The idea of a digital dollar raises concerns over security and privacy
STEVE INSKEEP, HOST:
For centuries, the world has relied on physical money - coins and bills. Now it's possible to go days, weeks, months, even years without handling cash at all. There are not only cards, but also cash apps, like Venmo and Apple Pay, and also cryptocurrencies, like Bitcoin. Now the U.S. government is thinking about creating its own digital currency.
Here's NPR's David Gura.
(SOUNDBITE OF SILVERWARE CLANKING)
DAVID GURA, BYLINE: The other day, I went to get a cup of coffee.
Could I just get a latte, please?
UNIDENTIFIED PERSON: Of course. For here or to go?
GURA: To go, please.
I reached for my iPhone. I opened the Wallet app.
UNIDENTIFIED PERSON: You're all set.
GURA: Do you take Apple Pay?
UNIDENTIFIED PERSON: Yes, I do.
GURA: And before my order was even ready, I got an email with a receipt. It seemed fast. The transaction was pretty straightforward.
But Chris Giancarlo, who used to be one of the country's top financial regulators, says that when you make a mobile payment, a lot happens behind the scenes.
CHRIS GIANCARLO: My mobile device tells his mobile device to inform a whole series of banks to confirm who I am, how much money is in my bank, that there's enough money to move from my bank to his bank.
GURA: And there were transaction fees along the way, which add up. They totaled more than $110 billion in 2020. And while they may be invisible to many of us, they're not to businesses that pay them. Giancarlo imagines a world without these fees, where we have the option of using digital dollars. There's a lot to be hammered out. But the Federal Reserve could make them. They'd be in circulation like paper bills, and we'd keep them in digital wallets on our smartphones. So transactions wouldn't seem all that different from ones involving Apple Pay or Venmo. But Giancarlos says it would be very different behind the scenes, with no middlemen charging fees.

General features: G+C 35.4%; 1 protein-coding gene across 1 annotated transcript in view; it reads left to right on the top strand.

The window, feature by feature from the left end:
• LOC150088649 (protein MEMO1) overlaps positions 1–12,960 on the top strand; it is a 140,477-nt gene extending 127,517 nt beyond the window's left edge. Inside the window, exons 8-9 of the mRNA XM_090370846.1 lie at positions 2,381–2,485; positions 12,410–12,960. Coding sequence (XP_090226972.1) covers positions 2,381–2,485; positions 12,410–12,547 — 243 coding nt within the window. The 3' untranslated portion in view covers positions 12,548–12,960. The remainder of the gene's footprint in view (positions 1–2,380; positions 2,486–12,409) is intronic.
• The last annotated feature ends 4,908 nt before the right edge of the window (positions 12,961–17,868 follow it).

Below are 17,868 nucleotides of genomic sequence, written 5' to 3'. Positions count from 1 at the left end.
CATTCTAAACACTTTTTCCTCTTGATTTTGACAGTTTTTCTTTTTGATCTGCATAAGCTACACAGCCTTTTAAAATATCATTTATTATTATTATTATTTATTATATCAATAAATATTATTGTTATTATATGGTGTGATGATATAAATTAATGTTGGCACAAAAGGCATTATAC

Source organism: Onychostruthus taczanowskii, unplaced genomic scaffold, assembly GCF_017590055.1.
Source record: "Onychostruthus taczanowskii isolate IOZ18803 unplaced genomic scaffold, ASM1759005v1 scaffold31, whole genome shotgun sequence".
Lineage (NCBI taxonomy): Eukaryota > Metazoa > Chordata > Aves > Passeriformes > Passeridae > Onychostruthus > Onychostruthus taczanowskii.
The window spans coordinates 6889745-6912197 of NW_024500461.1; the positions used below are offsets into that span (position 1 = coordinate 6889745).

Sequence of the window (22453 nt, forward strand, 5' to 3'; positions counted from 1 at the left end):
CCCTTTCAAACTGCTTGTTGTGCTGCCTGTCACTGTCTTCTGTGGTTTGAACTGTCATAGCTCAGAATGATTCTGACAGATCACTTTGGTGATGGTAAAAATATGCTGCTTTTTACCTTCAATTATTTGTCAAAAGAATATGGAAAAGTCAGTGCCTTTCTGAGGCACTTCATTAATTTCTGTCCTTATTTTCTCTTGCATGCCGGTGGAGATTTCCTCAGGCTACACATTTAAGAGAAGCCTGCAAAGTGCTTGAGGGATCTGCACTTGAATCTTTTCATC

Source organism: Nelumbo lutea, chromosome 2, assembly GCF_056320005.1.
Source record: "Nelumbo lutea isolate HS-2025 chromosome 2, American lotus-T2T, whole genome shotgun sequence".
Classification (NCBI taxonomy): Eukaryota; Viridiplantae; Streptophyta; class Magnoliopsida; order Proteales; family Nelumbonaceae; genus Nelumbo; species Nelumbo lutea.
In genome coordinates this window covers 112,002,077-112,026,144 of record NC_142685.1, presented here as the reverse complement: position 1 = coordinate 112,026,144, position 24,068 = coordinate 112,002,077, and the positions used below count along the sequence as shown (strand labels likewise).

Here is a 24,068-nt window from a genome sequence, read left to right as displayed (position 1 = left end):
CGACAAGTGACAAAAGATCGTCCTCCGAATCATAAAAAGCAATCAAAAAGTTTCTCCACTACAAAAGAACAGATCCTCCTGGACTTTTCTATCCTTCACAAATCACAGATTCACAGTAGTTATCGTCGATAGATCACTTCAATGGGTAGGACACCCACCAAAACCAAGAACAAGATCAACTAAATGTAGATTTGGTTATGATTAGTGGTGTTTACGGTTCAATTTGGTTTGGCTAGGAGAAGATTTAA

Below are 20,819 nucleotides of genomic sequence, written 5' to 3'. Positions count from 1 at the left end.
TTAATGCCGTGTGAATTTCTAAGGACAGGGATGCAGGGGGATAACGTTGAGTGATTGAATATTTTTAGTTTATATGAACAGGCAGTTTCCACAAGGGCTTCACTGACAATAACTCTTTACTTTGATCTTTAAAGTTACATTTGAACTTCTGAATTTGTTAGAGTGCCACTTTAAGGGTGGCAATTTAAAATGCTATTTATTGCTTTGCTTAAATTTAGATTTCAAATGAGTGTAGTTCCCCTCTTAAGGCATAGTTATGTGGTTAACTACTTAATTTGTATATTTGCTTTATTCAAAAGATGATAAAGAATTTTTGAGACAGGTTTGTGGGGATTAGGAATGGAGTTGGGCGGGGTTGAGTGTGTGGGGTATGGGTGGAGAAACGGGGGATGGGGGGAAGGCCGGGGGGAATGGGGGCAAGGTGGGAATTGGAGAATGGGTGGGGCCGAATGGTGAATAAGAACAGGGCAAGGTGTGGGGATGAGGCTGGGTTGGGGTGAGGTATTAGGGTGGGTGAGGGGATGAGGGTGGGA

GIANCARLO: The beauty of this system is speed, lowering of costs and immediacy.
GURA: This is one argument for having a government-issued digital currency. Another one is it could help people who don't use banks but do have smartphones.
Raghuram Rajan is a finance professor at the University of Chicago and a former governor of the Reserve Bank of India.
RAGHURAM RAJAN: Many people don't have access to credit cards, especially poorer people. And so what the introduction of the digital dollar could do is, first, give a lot more people access and, second, create competition.
GURA: Even if millions of Americans decide not to use digital dollars, just having the option could put pressure on banks and payment processors to lower fees. It'll be up to Congress to decide if the government should mint digital money along with paper bills. But the Fed, which would oversee it, has kicked off the debate with a comprehensive paper on potential advantages and disadvantages. And there are risks. We've seen an uptick in cyberheists and ransomware attacks. But according to Rajan, privacy may be the biggest hurdle. The government could know more about how you spend your money and where you spend it.
RAJAN: And there would be legitimate questions about how much the government knows about each individual and also how much it can act to restrain activities by individuals.
GURA: Having a digital dollar would require huge changes to the U.S. financial system. So the U.S. is proceeding cautiously. Some would say slowly. But a handful of countries have modernized their money already. China is already piloting its own digital currency. They're setting global standards. And there's fear that could threaten the dominance of the U.S. dollar.
David Gura, NPR News, New York.
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